I tracked their flight, and my eyes didn’t leave the birds as they soared in the sky.

They were escaping.

But from what?

I shifted my gaze downward. It sent me off balance, like seeing through a tunnel with everything rushing me at once.

In the distance, my mother and sister sliced through the path.

Their faces contorted in horror.

Everything moved too fast and too slow. They closed the space between us, but my feet stuck to the ground, rigid as they rushed toward me. Like gasoline poured over a spark, a flash of terror struck within. Fear erupted around us and in us, spreading like wildfire as they moved faster, driven by something unseen.

They staggered and wrapped their arms around each other, willing one another on. Their strides were disjointed, slowing, and sluggish.

I forced myself out of slow-motion and sprinted toward them, desperate to reach where they’d faltered.

My flesh chilled to ice when I saw it—a bright red stain on my mother’s blouse.

A stark contrast to the white fabric. It reminded me of spilled merlot soaking her chest. Wine spreading like streaking vines, tracing across the material. If only it was that.

I tore across the lawn trying to reach them, drenched in sweat, feet sluggish.

My mother tumbled to the ground. My sister’s arms gave out as she fell with Mom. Both of them crashed to the grass, and their wails formed a haunting anguish.

“Cas—” A cough rattled from Mom’s lips, cutting off my name with the horrific sound.

I watched, frozen in place while she tried to finish her words, as she tried to say my name. But nothing came out. She was too weak to speak. Her mouth opened again. Another failed attempt. Her frail arms lifted to grasp me.

“Help her, Cassius.” My sister’s voice cracked, cutting through the fog and making me look toward her. Her eyes, normally lit with happiness, had dulled. Replaced by a haunted expression, as if their light had extinguished. “Please,” she pleaded with me.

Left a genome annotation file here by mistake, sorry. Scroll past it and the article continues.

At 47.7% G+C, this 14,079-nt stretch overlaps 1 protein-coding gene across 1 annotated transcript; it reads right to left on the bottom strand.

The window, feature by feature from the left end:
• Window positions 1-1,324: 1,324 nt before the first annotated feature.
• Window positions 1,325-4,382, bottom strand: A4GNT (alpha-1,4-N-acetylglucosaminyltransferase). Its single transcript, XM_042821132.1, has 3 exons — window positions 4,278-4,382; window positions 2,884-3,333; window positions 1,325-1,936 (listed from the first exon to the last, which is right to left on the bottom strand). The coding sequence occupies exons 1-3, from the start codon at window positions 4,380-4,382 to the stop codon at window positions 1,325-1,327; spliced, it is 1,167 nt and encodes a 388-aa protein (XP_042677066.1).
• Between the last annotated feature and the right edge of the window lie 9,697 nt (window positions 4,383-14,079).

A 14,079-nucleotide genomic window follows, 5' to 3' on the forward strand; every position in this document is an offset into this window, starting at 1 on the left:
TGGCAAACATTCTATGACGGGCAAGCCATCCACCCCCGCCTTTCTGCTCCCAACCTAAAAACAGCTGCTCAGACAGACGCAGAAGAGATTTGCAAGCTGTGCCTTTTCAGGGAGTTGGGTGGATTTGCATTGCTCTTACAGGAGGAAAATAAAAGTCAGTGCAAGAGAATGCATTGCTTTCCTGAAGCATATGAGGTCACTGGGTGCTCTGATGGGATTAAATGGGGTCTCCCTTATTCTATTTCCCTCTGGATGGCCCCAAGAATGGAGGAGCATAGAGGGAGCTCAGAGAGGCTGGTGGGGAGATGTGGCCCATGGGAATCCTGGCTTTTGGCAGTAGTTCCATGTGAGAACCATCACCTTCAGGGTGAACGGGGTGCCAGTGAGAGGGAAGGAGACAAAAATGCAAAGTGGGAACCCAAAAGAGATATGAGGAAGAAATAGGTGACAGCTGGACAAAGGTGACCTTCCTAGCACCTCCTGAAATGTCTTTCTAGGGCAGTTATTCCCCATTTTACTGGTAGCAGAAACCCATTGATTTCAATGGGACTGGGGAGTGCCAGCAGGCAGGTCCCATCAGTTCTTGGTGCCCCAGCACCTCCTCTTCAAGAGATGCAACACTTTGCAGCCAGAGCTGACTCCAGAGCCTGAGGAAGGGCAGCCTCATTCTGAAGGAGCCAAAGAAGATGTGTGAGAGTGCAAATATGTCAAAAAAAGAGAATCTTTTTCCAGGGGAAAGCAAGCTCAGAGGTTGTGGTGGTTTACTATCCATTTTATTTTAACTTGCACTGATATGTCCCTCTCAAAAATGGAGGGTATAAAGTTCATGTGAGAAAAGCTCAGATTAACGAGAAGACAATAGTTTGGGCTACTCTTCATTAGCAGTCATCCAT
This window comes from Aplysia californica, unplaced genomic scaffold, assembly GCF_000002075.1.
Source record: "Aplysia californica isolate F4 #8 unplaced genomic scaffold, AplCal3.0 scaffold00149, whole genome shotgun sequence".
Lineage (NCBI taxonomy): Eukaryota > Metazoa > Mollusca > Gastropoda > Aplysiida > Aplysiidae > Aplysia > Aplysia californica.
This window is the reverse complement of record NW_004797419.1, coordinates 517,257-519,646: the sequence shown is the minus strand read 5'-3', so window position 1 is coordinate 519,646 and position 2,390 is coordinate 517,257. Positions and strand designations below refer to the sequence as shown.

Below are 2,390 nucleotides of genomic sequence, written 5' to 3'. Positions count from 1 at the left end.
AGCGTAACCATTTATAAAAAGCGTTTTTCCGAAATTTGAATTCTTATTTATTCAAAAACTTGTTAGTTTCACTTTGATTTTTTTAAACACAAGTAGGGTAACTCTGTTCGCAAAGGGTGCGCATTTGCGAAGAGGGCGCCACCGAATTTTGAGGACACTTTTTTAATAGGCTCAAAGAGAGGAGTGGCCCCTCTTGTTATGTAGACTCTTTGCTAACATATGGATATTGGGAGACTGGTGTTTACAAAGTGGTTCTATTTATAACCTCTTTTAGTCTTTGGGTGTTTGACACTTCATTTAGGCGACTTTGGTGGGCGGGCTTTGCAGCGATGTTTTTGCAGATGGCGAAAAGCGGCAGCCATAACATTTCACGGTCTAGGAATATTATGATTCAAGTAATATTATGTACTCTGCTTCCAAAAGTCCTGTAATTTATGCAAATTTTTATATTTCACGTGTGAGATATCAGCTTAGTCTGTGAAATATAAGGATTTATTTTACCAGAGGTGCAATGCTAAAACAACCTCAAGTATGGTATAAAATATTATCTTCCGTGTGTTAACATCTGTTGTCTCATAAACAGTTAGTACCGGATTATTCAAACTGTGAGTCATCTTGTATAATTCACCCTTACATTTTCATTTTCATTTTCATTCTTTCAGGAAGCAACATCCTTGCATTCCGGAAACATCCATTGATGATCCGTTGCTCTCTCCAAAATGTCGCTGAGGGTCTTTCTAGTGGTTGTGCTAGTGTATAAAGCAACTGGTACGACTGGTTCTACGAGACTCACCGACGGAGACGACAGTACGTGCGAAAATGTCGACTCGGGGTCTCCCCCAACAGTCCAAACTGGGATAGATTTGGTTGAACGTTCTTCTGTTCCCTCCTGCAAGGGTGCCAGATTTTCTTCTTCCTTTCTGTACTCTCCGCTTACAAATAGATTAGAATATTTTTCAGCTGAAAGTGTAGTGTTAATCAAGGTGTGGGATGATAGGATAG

It took a minute to understand what was happening. The remnants of shock lingered far too long, but then I moved into action.

My hands reached out, trying desperately to scoop up my mother. Trying to bring her to safety. But she was too heavy. Too resistant to move. She settled in my arms, her chest rising and falling fast. I watched her struggle to breathe, each inhalation drawn out and painful.

Her breaths came out ragged.

She was choking.

Scarlet seeped out the sides of her mouth as she swallowed and gagged, gasping for life.

Caught in a flash flood of panic, I dropped beside her, staying with her. Blood coated my hands. Its metallic scent saturated everything. The bright red from her mouth darkened, and a fresh crimson followed in its place.

She isn’t going to make it.

“Stay awake!” I pleaded. “Stay with us.”

“So tired.” Her eyelids fluttered.

“Don’t close your eyes. Don’t give up.”

Hoisting up her blouse, my hands scrambled beneath the sopping wet silk. My fingers tangled with my sister’s as we struggled to stem the flow of red. I applied pressure to the puckered wound, trying to stop the flow, pressing my palm hard against the gape. I fought against the oozing. It came out thick, fast, and endless around my hand. Blood ebbed against my fingers for a few seconds, then seeped through in a strong current with no dam.

“Who shot her?” I asked Sofia. The sound of Mom’s wheezing echoed around us, but Sofia didn’t need to answer. I knew. “Who?” My voice strained, ragged and hoarse. Unfamiliar. No longer my own. It belonged to a boy about to lose everything.